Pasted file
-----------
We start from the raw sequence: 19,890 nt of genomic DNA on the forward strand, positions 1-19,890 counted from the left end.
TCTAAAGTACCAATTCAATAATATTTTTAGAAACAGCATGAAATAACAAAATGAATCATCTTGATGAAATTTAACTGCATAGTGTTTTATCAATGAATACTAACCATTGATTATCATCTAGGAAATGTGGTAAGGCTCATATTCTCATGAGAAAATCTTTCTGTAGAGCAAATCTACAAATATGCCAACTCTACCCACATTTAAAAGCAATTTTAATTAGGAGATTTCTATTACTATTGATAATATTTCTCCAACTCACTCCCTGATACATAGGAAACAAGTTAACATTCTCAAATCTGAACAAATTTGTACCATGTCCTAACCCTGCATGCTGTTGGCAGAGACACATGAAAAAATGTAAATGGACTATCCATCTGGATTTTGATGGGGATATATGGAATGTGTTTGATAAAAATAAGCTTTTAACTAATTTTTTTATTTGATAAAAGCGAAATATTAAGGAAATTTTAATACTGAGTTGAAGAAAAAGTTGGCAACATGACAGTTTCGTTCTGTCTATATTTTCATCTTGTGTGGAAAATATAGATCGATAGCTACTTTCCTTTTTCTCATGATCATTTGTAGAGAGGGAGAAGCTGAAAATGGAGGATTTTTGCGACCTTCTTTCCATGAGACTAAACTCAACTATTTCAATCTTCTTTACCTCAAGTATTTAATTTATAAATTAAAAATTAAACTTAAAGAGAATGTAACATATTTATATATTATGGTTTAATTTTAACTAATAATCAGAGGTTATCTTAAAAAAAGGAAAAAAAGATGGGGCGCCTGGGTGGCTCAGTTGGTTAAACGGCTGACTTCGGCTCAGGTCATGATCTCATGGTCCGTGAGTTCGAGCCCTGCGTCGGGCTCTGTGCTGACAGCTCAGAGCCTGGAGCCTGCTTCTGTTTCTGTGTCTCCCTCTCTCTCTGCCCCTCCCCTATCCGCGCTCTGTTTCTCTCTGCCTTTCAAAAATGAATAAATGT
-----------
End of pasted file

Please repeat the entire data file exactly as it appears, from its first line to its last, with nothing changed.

We start from the raw sequence: 19,890 nt of genomic DNA on the forward strand, positions 1-19,890 counted from the left end.
TCTAAAGTACCAATTCAATAATATTTTTAGAAACAGCATGAAATAACAAAATGAATCATCTTGATGAAATTTAACTGCATAGTGTTTTATCAATGAATACTAACCATTGATTATCATCTAGGAAATGTGGTAAGGCTCATATTCTCATGAGAAAATCTTTCTGTAGAGCAAATCTACAAATATGCCAACTCTACCCACATTTAAAAGCAATTTTAATTAGGAGATTTCTATTACTATTGATAATATTTCTCCAACTCACTCCCTGATACATAGGAAACAAGTTAACATTCTCAAATCTGAACAAATTTGTACCATGTCCTAACCCTGCATGCTGTTGGCAGAGACACATGAAAAAATGTAAATGGACTATCCATCTGGATTTTGATGGGGATATATGGAATGTGTTTGATAAAAATAAGCTTTTAACTAATTTTTTTATTTGATAAAAGCGAAATATTAAGGAAATTTTAATACTGAGTTGAAGAAAAAGTTGGCAACATGACAGTTTCGTTCTGTCTATATTTTCATCTTGTGTGGAAAATATAGATCGATAGCTACTTTCCTTTTTCTCATGATCATTTGTAGAGAGGGAGAAGCTGAAAATGGAGGATTTTTGCGACCTTCTTTCCATGAGACTAAACTCAACTATTTCAATCTTCTTTACCTCAAGTATTTAATTTATAAATTAAAAATTAAACTTAAAGAGAATGTAACATATTTATATATTATGGTTTAATTTTAACTAATAATCAGAGGTTATCTTAAAAAAAGGAAAAAAAGATGGGGCGCCTGGGTGGCTCAGTTGGTTAAACGGCTGACTTCGGCTCAGGTCATGATCTCATGGTCCGTGAGTTCGAGCCCTGCGTCGGGCTCTGTGCTGACAGCTCAGAGCCTGGAGCCTGCTTCTGTTTCTGTGTCTCCCTCTCTCTCTGCCCCTCCCCTATCCGCGCTCTGTTTCTCTCTGCCTTTCAAAAATGAATAAATGT